Is this harsh? Only by human standards, which are corrupt and unable to naturally judge rightly because of the Fall. For God, the punishment of the non-elect is a matter of justice and righteousness which cannot be denied, it is not sadism.

God condemns the non-elect for His own glory and purposes. The Bible teaches that it is God who sends “a strong delusion” to the non-elect (those who have not believed the truth) IN ORDER that they may believe what is false.

“The coming of the lawless one is by the activity of Satan with all power and false signs and wonders, and with all wicked deception for those who are perishing, because they refused to love the truth and so be saved. Therefore God sends them a strong delusion, so that they may believe what is false, in order that all may be condemned who did not believe the truth but had pleasure in unrighteousness.”
2 Thessalonians 2:9-12 ESV

Suggesting that the hardening of men’s hearts is a passive activity of God’s is to attempt to rob God of his glory in the condemnation of the non-elect. This the reciprocal attack on the gospel-on the front end, they want to say that man has a role in salvation; then when they hear about predestination, the former Arminian/tolerant Calvinist will say that man has a role in his condemnation. This is spiritual blindness; they simply do not understand who God is, which is why they want to partner along side of Him.  Predestination is both unto salvation and unto condemnation. God is equally worthy of praise in both instances. Further, to say that predestination is only unto salvation and not condemnation is to bring confusion to something that is otherwise clear.

The confusion introduced is particularly dangerous because it leads one down the road of conditions-if the non-elect are not predestined to condemnation and merely choose it, could they choose to repent? Could they choose to not be non-elect? After all, if hell is a choice, then why can’t people stop making the wrong choice? Isn’t there something they can do to not choose hell? Maybe there is a purgatory for non-elect people who don’t choose hell but can’t choose heaven because hell is a choice and heaven isn’t.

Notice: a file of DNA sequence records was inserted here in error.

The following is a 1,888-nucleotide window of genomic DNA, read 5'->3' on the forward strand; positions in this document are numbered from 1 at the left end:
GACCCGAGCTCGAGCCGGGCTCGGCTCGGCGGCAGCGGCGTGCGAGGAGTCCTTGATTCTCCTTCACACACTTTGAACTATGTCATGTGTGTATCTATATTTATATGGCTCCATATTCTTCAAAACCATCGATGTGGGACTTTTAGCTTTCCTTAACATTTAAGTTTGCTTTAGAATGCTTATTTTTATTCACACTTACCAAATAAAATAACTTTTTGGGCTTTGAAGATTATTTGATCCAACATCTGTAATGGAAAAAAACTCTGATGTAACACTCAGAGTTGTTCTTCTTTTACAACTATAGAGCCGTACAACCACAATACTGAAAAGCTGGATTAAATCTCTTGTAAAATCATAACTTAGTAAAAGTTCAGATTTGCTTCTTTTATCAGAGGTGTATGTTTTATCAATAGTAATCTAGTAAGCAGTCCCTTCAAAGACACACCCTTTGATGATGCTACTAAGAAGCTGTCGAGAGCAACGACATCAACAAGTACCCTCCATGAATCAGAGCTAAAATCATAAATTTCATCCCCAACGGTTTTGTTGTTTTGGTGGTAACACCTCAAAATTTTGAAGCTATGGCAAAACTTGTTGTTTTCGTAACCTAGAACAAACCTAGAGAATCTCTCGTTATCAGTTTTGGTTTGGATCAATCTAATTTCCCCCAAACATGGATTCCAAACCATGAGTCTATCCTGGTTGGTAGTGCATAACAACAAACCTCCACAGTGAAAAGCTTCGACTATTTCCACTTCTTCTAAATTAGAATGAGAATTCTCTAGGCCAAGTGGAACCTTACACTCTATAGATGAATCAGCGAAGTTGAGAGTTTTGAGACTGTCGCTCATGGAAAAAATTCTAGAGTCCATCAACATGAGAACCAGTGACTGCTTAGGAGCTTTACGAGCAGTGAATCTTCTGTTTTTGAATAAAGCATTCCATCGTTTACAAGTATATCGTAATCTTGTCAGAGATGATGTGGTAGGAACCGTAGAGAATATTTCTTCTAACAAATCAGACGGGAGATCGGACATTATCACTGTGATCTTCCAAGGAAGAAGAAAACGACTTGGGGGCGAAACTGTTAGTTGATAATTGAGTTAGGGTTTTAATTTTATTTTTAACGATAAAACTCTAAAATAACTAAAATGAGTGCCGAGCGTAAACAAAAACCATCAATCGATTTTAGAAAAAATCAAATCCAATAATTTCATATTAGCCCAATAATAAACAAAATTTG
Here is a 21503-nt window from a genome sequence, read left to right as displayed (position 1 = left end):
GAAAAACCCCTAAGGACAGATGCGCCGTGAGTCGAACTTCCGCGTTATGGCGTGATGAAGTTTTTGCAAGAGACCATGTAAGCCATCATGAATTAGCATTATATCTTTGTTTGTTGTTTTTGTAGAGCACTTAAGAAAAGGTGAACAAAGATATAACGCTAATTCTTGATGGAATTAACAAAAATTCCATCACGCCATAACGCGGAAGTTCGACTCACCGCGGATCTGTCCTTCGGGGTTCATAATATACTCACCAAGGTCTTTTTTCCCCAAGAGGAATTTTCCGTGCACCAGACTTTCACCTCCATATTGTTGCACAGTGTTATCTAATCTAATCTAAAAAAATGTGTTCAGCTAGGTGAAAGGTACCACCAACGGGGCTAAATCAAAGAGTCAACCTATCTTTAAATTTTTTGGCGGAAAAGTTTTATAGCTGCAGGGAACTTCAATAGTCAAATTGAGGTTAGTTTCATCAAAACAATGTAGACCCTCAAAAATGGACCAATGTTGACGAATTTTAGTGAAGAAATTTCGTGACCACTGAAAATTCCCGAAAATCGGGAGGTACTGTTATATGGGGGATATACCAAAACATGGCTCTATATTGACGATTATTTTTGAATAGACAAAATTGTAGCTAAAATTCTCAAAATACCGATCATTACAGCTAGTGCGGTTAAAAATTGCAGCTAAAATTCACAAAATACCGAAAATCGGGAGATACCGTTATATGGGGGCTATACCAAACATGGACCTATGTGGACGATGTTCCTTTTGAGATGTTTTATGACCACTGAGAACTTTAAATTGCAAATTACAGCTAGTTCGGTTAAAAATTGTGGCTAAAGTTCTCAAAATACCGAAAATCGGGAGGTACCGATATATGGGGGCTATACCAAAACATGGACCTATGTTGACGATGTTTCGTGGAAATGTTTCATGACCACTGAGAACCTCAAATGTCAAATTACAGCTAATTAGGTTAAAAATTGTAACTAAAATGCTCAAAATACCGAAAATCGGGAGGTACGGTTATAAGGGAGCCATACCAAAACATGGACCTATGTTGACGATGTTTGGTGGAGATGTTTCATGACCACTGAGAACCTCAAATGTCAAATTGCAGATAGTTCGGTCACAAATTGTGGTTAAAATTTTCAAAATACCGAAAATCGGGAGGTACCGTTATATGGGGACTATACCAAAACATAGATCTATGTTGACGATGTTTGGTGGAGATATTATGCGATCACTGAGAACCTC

The gospel that we preach is both very good news for the elect of God and very bad news for the non-elect. Men have done their worst to attempt to compromise that message, and yet God has preserved the glory of the truth revealed in the true gospel, which is the only gospel that can save.

God imputed the sins of the elect to Christ at the cross, and because Christ fully satisfied the wrath of God for those sins as a substitute for His people through His death, God can justly forgive elect sinners and declare them righteous. That death is the sole ground of their justification before God. God imputes the righteousness of Christ to the believer. Christ’s righteousness is the only righteousness God will accept.